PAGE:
Oh you lucky NYC/LA denizens… you’ll have such a leftist cinematic feast set before you this weekend, my mind is spinning… (plus a few scraps for us Conservos)…
1. The Perfect Game:
In between these sappy bookends, the film recounts how down-on-his-luck Cesar (Clifton Collins Jr.), having quit his job with the St. Louis Cardinals because of discrimination, molded a rag-tag group of Monterrey, Mexico kids into a champion squad, a task mainly accomplished by making them run lots of laps and having faith in God. Perseverance, sermons from Cheech Marin’s man of the cloth, and kindness toward others are put forth as the easy-bake ingredients necessary to succeed, with The Perfect Game preaching open-mindedness right up until the tale’s conclusion. But by that point, the team—heckled by numerous white redneck caricatures—has been joined by a kindly African-American preacher (John Cothran Jr.) and a tough-cookie female reporter (Emilie de Ravin) to form a triumvirate of persecuted minorities. No doubt some of these particulars are true, but they’re conveyed via so many sloppy clichés and truisms that every moment is smudged with screenwriter W. William Winokur’s blunt fictionalizing touch.
And as they play their way through 1957 Texas and Kentucky, on their way to Williamsport, they face racism, “wetback” insults and the like across America’s bigot belt.
The Perfect Game is as much about sports trophies as a triumph over the rampant racism and sexism of the time. And that rare film for children presenting problem-solving solutions other than violence, and which has much to impart to adults as well as kids about coping mechanisms in a not always welcoming world. Directed and co-written by William Dear, The Perfect Game stars Clifton Collins Jr. as Cesar, a gifted ball player who can’t seem to get to first base in more ways than one, with the St. Louis Cardinals. Stuck in a dead end job instead as locker room attendant with the Cardinals because he’s shunned as a Latino despite his athletic talent, a disgusted and bitter Cesar returns to his poverty stricken Mexican village where he toils in an iron foundry, and drowns his despair in alcohol. […] Though fairly conventional as athletic competition on the field, the film is a powerful tale as it plays out between games, a kind of progressive journey north into the dark heart of Jim Crow and a shameful US buried history, as experienced through the traumatized but resilient hearts and minds of these underdog kids in more ways than one. […] Added to that heady and heartfelt mix is Emilie de Ravin as Frankie, a ridiculed cub reporter for daring to infiltrate the good old boys club at her newspaper and not get married instead. And though consigned to covering Little League as a joke, she eventually figures out how to play the game her way while exposing Jim Crow, and get even with the macho overbearing boss back at the office. […] Lou Gosset Jr. as yet another baseball outcast who knows what it’s like to have a gift but live in the shadows of the professional sports world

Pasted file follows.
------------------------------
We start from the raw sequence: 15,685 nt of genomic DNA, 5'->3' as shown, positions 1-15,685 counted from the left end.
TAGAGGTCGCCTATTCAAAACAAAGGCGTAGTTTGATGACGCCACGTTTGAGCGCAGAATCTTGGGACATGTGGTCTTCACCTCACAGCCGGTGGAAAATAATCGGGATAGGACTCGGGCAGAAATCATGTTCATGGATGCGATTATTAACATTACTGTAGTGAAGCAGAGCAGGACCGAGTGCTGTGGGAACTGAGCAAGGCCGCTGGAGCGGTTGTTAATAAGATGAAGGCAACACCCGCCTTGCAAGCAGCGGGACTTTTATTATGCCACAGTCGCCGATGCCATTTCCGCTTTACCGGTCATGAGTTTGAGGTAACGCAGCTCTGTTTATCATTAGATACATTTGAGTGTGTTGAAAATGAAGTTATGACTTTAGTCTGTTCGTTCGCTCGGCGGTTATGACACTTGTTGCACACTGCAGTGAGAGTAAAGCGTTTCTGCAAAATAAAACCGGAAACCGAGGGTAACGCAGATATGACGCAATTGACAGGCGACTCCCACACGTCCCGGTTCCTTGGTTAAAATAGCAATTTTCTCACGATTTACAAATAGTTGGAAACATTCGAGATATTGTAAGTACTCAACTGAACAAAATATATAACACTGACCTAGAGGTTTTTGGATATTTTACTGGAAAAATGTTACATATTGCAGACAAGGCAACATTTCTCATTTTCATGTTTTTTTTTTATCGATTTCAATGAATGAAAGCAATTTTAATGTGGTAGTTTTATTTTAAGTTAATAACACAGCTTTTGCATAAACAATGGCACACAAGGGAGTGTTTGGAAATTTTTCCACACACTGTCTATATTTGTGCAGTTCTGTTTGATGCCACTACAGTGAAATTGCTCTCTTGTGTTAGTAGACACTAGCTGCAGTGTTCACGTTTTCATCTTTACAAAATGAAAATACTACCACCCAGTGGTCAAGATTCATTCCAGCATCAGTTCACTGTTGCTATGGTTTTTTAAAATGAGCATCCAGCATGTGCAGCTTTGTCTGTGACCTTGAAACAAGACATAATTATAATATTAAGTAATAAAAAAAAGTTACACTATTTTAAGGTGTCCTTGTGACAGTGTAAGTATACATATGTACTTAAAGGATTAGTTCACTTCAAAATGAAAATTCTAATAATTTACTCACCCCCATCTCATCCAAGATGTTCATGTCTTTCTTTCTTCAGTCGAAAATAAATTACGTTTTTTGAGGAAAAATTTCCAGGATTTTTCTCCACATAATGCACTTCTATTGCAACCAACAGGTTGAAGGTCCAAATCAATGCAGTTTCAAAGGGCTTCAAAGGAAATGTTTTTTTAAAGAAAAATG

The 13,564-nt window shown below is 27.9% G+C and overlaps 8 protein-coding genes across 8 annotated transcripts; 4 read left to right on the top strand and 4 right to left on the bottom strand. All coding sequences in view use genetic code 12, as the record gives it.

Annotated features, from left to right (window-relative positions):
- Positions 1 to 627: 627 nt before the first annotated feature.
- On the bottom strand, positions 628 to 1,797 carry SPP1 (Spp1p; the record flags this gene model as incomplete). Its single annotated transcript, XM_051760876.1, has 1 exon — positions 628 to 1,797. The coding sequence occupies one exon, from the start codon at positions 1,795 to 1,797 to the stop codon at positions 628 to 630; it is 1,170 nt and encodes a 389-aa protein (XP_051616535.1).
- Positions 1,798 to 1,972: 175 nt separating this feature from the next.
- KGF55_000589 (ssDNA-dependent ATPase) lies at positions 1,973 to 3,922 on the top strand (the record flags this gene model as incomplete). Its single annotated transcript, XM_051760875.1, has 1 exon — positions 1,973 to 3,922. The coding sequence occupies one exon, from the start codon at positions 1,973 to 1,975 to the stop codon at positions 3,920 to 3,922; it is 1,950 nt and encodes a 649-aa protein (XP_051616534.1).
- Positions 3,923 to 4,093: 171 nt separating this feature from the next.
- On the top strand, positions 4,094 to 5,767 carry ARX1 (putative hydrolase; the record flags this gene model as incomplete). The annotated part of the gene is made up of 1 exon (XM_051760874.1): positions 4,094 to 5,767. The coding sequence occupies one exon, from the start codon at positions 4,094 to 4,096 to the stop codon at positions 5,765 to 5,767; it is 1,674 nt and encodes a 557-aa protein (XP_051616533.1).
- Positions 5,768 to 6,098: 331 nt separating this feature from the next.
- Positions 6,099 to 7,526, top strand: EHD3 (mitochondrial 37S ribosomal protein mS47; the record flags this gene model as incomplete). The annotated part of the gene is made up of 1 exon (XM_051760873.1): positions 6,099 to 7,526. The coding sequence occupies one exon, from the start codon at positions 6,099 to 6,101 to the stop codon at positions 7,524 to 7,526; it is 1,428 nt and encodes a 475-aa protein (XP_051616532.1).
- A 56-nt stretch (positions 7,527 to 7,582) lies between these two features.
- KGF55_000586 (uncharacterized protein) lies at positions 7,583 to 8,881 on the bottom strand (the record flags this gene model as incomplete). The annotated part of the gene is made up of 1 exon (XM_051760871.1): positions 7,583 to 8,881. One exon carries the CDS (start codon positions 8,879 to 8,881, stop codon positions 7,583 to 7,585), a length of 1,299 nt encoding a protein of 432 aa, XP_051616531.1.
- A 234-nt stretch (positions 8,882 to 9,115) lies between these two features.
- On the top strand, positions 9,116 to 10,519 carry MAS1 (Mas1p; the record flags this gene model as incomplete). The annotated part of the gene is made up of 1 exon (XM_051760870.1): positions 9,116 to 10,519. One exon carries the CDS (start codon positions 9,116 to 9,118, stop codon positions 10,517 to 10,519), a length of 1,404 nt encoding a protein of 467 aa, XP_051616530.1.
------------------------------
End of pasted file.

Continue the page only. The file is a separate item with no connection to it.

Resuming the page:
2. The Joneses:
…this vicious but clever and highly entertaining indictment of American consumerism masquerading as the American dream will convince you the right people can sell you anything that ticks, flashes, rings, pops, purrs, hums or sparkles—anything except happiness.